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‘Team 43’ trail riders creating a recovery paradigm for veterans


The George W. Bush Institute Warrior 100K mountain bike ride took place this past Friday and Saturday on President Bush’s Prairie Chapel Ranch in Crawford, Texas. It was the eighth time this event has been held, and I have had the great honor to be there for seven of them. 

It is a unique combination of endurance exercise and camaraderie as a form of healing for military veterans. There were 16 warriors chosen this year for the ride and, by the second day, the presence of warrior alumni and supporters, including me, swelled the number of participants to more than a hundred. 

This event is all about healing, courage and, as President Bush says, about peer-to-peer counseling between our war heroes. Riding with them out on the trail, I was once again deeply humbled to be in the presence of men and women who are overcoming their disabilities — visible and invisible — not only on their bikes but in their lives. They fought for our country, and now we must do all we can to help them recover. 

The former president insists that the ride not be about him but, instead, about honoring our veterans. Not just honoring them, but providing them with a focus to help them retool and reenter civilian society.  

Many of the veterans who participate in this event have said they notice his genuineness and generosity, now more than ten years after he left office. Several have indicated to me that they consider their former commander-in-chief to be one of them. 

President Bush told me how much he admires our vets. “These are people who volunteered in the face of danger. And they don’t complain,” he said. He introduced me to Col. Patricia Collins, who returned to the war in Afghanistan following an amputation and went on to command a signal battalion. Bush said, “So, like Patty, you know, she is typical of somebody who gets hurt, says to ‘Put me back in,’ and she goes.”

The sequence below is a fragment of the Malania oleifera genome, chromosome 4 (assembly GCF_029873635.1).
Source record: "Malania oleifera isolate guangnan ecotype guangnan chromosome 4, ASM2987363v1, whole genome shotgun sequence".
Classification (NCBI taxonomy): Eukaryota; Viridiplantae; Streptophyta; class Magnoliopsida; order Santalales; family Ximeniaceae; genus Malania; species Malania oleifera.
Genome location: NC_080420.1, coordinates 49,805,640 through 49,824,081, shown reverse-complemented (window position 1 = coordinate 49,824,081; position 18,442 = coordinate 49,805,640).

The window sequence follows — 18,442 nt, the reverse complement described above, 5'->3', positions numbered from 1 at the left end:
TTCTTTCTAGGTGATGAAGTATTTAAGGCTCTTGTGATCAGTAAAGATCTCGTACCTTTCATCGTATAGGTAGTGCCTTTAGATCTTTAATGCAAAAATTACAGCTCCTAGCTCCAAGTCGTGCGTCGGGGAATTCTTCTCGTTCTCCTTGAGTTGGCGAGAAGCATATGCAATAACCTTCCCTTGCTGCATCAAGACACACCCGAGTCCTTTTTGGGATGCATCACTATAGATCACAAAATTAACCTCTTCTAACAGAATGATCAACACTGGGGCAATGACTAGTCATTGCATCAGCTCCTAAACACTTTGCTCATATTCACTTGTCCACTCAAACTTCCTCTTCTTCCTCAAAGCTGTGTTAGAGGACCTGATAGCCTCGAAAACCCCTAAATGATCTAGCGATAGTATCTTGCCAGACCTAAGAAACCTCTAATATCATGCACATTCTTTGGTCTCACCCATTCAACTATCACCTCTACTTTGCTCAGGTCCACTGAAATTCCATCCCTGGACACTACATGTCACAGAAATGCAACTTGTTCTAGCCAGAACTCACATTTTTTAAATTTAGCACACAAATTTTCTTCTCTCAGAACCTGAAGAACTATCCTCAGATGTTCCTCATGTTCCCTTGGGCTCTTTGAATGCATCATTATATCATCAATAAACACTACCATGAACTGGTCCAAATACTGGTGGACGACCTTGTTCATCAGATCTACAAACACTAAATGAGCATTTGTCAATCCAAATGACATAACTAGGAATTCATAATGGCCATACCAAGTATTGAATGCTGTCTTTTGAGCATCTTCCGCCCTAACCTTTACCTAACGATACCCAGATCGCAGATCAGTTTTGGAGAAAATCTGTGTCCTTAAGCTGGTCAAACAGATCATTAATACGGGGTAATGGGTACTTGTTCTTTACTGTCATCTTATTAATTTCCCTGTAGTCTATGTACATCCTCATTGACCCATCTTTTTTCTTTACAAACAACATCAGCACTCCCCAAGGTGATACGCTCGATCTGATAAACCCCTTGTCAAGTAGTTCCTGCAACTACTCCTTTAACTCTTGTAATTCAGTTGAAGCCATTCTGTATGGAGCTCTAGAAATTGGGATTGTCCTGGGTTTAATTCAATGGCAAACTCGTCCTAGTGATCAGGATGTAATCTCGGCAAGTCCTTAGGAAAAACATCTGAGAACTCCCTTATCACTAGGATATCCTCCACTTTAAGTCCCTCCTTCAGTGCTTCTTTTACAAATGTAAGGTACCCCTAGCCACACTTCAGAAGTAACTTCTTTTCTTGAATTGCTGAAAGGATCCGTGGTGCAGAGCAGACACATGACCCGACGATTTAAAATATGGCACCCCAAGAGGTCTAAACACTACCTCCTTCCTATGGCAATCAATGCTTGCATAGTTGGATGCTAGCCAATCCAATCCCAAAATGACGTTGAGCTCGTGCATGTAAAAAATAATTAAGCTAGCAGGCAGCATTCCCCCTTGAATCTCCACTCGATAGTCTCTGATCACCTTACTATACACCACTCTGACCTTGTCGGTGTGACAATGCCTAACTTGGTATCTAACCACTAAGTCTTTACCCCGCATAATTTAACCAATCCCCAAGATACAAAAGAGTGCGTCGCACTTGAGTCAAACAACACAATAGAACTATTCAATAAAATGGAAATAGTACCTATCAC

We rode mountain bikes together, and “Team 43” — as the riders are known, in honor of their former commander-in-chief — rode in formation and helped each other on the bike trail, with the goal of shared healing. Together, they are forming a new network which includes prior military connections and new ones. 

I spoke with Chief Petty Officer Abby Malchow, who served in Iraq and survived daily rocket fire, a suicide bomber, and seeing her squadron leader and her best friend take their own lives. She is recovering now, despite a severe case of post-traumatic stress disorder (PTSD), and she is figuring out a paradigm for reaching other veterans who also are in trouble.  

“The ride was such an incredible rewarding experience,” she said. “There was so much camaraderie, so much team work. We all started together and finished together. It just was wonderful to see so many people who have been wounded in war persevere, whether they lost a limb or it is an invisible wound. … I think it really shows other veterans that you can adapt and overcome your wounds … if you really rely on your community.”

But learning to trust and rely on your community isn’t easy. “Because it takes courage to ask for help … takes courage to admit it,” Chief Malchow said. “And to say, ‘You know what, the stigma may be there, but my health is more important to me at the end of the day.’ ” 

The personal spirit passing from one warrior to another during the ride was uplifting, optimistic, contagious. Colonel Matt Amidon, head of the Bush Institute Military Service Initiative, told me that one of the main goals is to provide the tools for military leaders to transition to effective civilian leaders. 

We all came to Crawford to participate or to help with that important transition. Team 43 is an important role model for other vets, too, as word of this recovery paradigm spreads to communities across the country.

Marc Siegel, M.D., is a professor of medicine and medical director of Doctor Radio at NYU Langone Health. He is a Fox News medical correspondent. Follow him on Twitter @drmarcsiegel.


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